You served your country in uniform but now are you dealing with the aftermath of a service-connected neck disability? If your neck pain arose from an aVA Neck Painccident or event during your time in service or was worsened by it, you may be eligible for VA disability benefits. But navigating the path to winning the benefits you rightfully have earned is not simple or easy. Here’s what you need to know about how the VA rates neck disabilities.

The Mayo Clinic notes that these are some common causes of neck pain and stiffness:

  • “Muscle strains. Overuse, such as too many hours hunched over a computer or a smartphone, often triggers muscle strains. Even minor things, such as reading in bed, can strain neck muscles.
  • Worn joints. As with other joints in the body, neck joints tend to wear with age. In response to this wear and tear, the body often forms bone spurs that can affect joint motion and cause pain.
  • Nerve compression. Herniated disks or bone spurs in the vertebrae of the neck can press on the nerves branching out from the spinal cord.
  • Injuries. Rear-end auto collisions often result in whiplash injury. This occurs when the head jerks backward and then forward, straining the soft tissues of the neck.
  • Diseases. Certain diseases, such as rheumatoid arthritis, meningitis or cancer, can cause neck pain.”

If you have symptoms of neck pain from certain service-connected disorders your condition is referenced under specific VA diagnostic codes, like Diagnostic Code 5238 for spinal stenosis or Diagnostic Code 5003 for arthritis. However, even if your neck pain is not connected to a diagnosed condition, you still may be eligible for VA disability benefits under the regulations on painful motion and functional loss. Similar to VA disability ratings for back pain, the VA uses the General Rating Formula for Diseases and Injuries of the Spine under 38 CFR § 4.71a to evaluate the majority of neck pain conditions.  The severity of your neck pain can be rated from 10% to 100%, depending on the limitation in your range of motion (ROM). ROM testing includes accounting for painful motion. The most common rating for neck pain is 40%.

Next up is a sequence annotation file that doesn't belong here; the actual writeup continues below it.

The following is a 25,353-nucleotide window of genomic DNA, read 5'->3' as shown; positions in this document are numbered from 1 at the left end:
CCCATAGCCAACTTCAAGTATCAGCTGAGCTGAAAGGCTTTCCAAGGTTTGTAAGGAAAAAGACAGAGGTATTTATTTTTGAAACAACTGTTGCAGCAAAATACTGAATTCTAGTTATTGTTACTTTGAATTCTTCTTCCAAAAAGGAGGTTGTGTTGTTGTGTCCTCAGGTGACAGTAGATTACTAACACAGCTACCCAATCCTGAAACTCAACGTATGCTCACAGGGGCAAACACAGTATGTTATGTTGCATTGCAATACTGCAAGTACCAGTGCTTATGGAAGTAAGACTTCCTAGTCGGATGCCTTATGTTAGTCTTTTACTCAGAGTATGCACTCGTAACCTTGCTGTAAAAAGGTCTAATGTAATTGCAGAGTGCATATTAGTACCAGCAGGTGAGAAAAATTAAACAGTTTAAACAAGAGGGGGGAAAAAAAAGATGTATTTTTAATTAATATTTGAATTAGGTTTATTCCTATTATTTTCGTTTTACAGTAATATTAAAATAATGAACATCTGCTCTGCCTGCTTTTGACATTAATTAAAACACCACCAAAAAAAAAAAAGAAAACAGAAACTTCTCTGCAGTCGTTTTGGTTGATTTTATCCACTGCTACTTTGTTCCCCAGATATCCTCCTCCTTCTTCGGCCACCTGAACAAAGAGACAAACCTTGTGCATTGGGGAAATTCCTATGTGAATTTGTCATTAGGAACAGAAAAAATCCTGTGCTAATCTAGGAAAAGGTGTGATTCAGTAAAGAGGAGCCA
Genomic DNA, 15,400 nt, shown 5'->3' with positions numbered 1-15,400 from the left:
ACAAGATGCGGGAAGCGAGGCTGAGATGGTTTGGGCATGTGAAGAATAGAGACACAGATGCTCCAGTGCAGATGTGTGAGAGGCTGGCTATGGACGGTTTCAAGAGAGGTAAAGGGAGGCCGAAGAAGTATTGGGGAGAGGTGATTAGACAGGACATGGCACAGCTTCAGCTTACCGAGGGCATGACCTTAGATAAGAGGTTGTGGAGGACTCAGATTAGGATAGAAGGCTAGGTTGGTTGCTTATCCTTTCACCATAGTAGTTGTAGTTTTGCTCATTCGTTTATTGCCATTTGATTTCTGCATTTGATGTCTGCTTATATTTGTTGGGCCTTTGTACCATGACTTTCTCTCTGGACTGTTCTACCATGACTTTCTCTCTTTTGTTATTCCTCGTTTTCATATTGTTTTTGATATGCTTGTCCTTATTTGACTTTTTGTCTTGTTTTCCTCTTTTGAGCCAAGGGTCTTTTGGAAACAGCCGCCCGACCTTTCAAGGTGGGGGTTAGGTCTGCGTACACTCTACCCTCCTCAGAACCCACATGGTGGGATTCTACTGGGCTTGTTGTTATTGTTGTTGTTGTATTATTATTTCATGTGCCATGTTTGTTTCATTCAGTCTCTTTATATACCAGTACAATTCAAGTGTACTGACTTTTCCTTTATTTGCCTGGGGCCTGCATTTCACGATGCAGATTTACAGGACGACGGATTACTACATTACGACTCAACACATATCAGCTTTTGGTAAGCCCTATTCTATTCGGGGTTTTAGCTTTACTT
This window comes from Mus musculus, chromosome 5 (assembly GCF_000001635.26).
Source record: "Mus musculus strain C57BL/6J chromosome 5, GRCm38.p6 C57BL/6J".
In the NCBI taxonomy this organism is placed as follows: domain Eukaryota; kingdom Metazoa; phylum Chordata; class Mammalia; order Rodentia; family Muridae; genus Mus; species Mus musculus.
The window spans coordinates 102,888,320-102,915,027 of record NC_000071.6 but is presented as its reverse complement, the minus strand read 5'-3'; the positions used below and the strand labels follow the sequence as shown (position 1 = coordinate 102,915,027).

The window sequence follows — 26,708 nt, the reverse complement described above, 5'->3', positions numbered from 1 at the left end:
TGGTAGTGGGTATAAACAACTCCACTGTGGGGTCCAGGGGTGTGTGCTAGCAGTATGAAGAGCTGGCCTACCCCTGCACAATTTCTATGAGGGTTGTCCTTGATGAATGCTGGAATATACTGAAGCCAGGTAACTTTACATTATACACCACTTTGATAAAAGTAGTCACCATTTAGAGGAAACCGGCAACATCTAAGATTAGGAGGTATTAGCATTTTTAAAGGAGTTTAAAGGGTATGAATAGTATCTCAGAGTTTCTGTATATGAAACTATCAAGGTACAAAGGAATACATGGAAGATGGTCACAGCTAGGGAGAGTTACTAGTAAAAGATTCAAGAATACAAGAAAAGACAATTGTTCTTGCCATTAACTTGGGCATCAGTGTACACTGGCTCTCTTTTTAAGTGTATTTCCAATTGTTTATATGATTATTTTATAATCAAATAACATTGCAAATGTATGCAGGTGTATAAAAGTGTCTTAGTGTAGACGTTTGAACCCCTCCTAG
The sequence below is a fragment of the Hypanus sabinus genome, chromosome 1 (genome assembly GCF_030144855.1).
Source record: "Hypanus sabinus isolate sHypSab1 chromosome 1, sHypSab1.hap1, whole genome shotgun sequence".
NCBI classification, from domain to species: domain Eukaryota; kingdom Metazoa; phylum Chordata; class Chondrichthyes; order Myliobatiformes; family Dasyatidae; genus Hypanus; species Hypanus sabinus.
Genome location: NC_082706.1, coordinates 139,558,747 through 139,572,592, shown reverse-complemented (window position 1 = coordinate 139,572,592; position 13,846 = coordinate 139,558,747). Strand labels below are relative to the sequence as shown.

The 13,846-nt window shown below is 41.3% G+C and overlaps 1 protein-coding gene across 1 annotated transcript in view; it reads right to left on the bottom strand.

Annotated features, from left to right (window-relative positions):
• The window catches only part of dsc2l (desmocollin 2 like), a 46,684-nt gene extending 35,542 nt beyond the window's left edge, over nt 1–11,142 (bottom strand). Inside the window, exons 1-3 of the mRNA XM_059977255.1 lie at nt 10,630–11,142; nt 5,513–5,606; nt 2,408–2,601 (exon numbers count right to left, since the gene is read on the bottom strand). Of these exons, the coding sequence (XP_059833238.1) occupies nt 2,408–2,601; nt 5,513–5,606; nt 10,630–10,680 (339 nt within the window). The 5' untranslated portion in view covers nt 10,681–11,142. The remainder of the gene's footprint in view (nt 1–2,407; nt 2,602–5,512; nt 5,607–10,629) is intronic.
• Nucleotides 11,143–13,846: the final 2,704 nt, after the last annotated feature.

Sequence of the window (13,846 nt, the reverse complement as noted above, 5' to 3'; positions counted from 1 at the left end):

Most likely, the VA will schedule you for a compensation and pension exam to evaluate your condition and the connection to your time in service. Typically, the examiner will use a goniometer, an instrument used to measure angles, to assess your range of motion. (For in-depth advice on how to prepare for you C&P exam—which may be the most important examination of your life—download our free booklet “VA Disability and C&P Exams— What You Need to Know Before Your Exam.”)

Oftentimes mental and physical conditions can be the cause of other mental and physical conditions. Under VA disability rules a service-connected illness or injury which is caused by or aggravated by another illness or injury can qualify for a higher level of disability benefits. If you are a disabled Veteran, you can file a secondary claim for a new disability that’s linked to a service-connected disability you already have. This is known as a secondary service connection.  There are a variety of secondary conditions that can develop from back and neck pain which may grow into serious medical complications that require ongoing treatment. One example of a secondary condition to neck pain is radiculopathy, also known as a pinched nerve.

If your neck condition prevents you from being able to maintain gainful employment you may be able to have your rating increased to 100% under the provisions of Total Disability Total Disability Based on Individual Unemployability (TDIU).

If you have been turned down by the VA for benefits related to your neck pain and you believe the denial was unfair, you have the right to appeal and you have the right to have an attorney represent you. Contact our VA disability attorneys by phone or email for a free evaluation of your case. At Cuddigan Law you have a dedicated team of professionals in your corner who understand the system and who will fight for your rights.

Sean D. Cuddigan
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SSA and VA Disability Attorney in Omaha, Nebraska
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